12

I'm writing some scripts for testing an API. I'm interested in the JSON response as well as the HTTP status code of the request. I definitely want to pretty-print the JSON response in order to make it easier to read.

I'm using curl to perform the request and want to use python -m json.tool to pretty-print the json result.

Curl has a nice option -w that can be used to surface information about the request, like %{http_code}. Unfortunately, that information prints to stdout and confuses python -m json.tool. It seems it isn't possible to configure it to ignore trailing non-json data.

When I do

curl \
'--silent' \
'--insecure' \
'-L' \
'-w' \
'\n%{http_code}\n' \
'--user' \
<REDACTED> \
'-X' \
'GET' \
'--' \
'https://somecompany.com/some_api_endpoint' \
| python -m json.tool

I get

$ bash call_api_endpoint_script.sh 
Extra data: line 2 column 1 - line 3 column 1 (char 203 - 207)
Exit 1

Is there a way to configure curl to write the status code to a file? The -w option in the man page doesn't seem to mention the possibility of redirecting this information elsewhere.

1
  • Is something like PycURL not an option? That should let you interface directly with the response data provided by libcurl.
    – thrig
    Commented Feb 6, 2017 at 19:22

5 Answers 5

9
$ curl -s -k -w '%{stderr}%{http_code}\n%{stdout}\n' \
  https://run.mocky.io/v3/0e98ba3e-335e-421b-b762-884d2bf613ba |\
  tee /dev/stderr | jq -r '.name'
200
{
    "name": "Grape"
}
Grape

stderr From this point on, the -w, --write-out output will be written to standard error. (Added in 7.63.0)

stdout From this point on, the -w, --write-out output will be written to standard output. This is the default, but can be used to switch back after switching to stderr. (Added in 7.63.0)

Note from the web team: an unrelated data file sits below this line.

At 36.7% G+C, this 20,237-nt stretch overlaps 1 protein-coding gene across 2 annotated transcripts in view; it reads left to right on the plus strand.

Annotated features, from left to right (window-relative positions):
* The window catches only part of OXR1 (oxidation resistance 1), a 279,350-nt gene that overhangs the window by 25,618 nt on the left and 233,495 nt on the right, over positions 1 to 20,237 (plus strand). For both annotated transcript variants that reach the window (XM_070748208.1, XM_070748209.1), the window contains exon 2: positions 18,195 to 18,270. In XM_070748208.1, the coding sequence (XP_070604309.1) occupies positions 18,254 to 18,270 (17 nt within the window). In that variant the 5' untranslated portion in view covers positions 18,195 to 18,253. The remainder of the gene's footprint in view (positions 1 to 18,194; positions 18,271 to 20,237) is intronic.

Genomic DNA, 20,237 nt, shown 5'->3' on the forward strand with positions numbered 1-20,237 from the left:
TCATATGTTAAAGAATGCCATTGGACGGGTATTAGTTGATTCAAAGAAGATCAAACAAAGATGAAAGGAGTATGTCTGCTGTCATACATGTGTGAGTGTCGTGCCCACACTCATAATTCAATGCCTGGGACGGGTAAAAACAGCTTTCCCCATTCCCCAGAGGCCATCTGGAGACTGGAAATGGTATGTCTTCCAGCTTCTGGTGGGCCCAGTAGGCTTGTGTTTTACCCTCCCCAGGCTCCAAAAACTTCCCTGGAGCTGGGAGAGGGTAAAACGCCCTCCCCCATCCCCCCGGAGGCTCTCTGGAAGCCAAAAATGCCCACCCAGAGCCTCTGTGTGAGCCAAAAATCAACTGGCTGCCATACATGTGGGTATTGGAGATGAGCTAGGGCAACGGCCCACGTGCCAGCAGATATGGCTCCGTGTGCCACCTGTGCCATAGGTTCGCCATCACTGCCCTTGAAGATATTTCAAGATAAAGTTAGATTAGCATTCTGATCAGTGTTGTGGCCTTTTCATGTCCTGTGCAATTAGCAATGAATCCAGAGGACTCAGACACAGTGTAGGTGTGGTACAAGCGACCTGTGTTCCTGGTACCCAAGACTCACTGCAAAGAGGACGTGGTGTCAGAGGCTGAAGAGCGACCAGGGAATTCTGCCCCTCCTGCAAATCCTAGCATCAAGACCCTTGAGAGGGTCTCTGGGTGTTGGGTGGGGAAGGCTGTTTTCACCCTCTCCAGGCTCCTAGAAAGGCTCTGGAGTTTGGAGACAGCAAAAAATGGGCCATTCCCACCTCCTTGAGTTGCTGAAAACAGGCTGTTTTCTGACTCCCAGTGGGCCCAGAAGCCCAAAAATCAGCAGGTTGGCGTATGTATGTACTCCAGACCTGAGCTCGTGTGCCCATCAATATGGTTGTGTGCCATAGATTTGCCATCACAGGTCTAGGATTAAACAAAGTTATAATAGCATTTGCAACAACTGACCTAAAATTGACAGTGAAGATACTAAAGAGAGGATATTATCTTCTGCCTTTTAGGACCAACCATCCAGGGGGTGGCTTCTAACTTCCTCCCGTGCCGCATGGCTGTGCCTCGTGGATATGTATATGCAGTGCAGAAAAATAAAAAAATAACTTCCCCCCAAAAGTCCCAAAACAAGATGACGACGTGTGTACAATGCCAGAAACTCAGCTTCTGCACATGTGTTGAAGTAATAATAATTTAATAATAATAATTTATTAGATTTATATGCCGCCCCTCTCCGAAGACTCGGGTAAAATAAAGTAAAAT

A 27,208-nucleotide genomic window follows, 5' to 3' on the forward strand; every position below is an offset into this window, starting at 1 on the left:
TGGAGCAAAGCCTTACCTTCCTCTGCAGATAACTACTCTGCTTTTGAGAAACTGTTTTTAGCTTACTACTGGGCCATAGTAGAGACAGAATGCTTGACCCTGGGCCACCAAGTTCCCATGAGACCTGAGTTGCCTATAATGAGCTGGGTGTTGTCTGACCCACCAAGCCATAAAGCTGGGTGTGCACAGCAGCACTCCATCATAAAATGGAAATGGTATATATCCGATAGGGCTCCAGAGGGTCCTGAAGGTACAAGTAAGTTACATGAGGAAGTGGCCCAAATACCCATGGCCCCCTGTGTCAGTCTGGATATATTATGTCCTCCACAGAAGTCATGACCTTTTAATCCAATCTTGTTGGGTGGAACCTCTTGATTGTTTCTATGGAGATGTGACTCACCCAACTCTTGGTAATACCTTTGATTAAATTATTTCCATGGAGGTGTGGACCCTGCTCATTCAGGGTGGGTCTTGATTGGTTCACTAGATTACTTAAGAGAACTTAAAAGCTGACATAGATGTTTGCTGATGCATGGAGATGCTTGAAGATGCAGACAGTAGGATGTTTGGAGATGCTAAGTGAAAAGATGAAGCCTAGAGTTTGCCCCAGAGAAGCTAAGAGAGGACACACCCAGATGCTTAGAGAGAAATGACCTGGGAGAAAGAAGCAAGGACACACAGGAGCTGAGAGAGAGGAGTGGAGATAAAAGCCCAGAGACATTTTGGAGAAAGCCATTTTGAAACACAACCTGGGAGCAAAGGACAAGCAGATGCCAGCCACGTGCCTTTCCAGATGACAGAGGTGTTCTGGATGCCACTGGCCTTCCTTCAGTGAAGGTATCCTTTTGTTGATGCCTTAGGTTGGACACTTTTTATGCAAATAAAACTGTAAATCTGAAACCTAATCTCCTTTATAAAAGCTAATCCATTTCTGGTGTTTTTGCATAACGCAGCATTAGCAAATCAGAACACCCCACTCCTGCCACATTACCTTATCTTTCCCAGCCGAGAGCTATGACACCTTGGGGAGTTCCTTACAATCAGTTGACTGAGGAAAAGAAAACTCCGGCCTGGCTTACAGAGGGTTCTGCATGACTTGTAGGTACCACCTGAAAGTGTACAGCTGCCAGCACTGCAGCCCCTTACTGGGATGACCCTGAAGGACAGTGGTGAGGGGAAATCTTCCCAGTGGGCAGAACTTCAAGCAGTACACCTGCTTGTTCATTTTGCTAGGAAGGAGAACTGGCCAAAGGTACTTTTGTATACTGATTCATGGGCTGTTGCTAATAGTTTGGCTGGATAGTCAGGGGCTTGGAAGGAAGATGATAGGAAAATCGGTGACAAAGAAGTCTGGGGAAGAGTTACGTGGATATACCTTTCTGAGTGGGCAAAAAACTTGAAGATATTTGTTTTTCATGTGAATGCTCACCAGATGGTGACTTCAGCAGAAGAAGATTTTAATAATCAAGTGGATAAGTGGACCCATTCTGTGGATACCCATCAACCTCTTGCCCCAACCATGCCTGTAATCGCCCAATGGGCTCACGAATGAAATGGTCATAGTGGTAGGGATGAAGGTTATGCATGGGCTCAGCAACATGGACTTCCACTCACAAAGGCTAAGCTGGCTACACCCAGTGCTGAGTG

3

I found a way around this issue by using -o to redirect just the content to a temporary file, leaving just the status code in the curl's output.

I can then read the contents of the temporary file from python -m json.tool and pretty print them.

For example,

content=$(mktemp)

curl \
...
-w \
'HTTP_STATUS_CODE: %{http_code}\n' \
...
-o \
"$content" \
-- \
'https://somecompany.com/some_api_endpoint'

<"$content" python -m json.tool
1

If you use jq instead of python -m json.tool, you’ll find it parses JSON even with trailing text:

$ echo '{ "foo": "bar" } text' | ./jq
{
  "foo": "bar"
}
parse error: Invalid literal at line 2, column 0

Of course if you want to ignore the error message you can just redirect that to /dev/null.

Also note that with jq if you want to use its output in a pipe or redirect it to a file, I think you need to give it a “filter” argument:

echo '{ "foo": "bar" } trailing text' | jq . > OUT.json

. is just the simplest possible filter. It means “take the input and produce it unchanged as output”.

0

I definitely want to pretty-print the JSON response in order to make it easier to read.

That's exactly what https://httpie.org/ is for. sending GET, POST, PUT, DELETE, PATCH etc to API and pretty print JSON answer.


As for the curl part of your question, I have no clue, sorry.

0

Whilst the write-out from -w only goes to stdout the output from -o can be redirected to any file. In particular you could direct it to stderr with -o /dev/stderr. If you now swap over stderr and stdout (with 3>&1- 1>&2- 2>&3-) you'll be in a position to see your HTTP return code (through stderr) whilst piping your output to your desired program.

In other words, something along the lines of:

curl ... -w 'HTTP_STATUS_CODE: %{http_code}\n' -o /dev/stderr ... | 3>&1- 1>&2- 2>&3- | python -m json.tool

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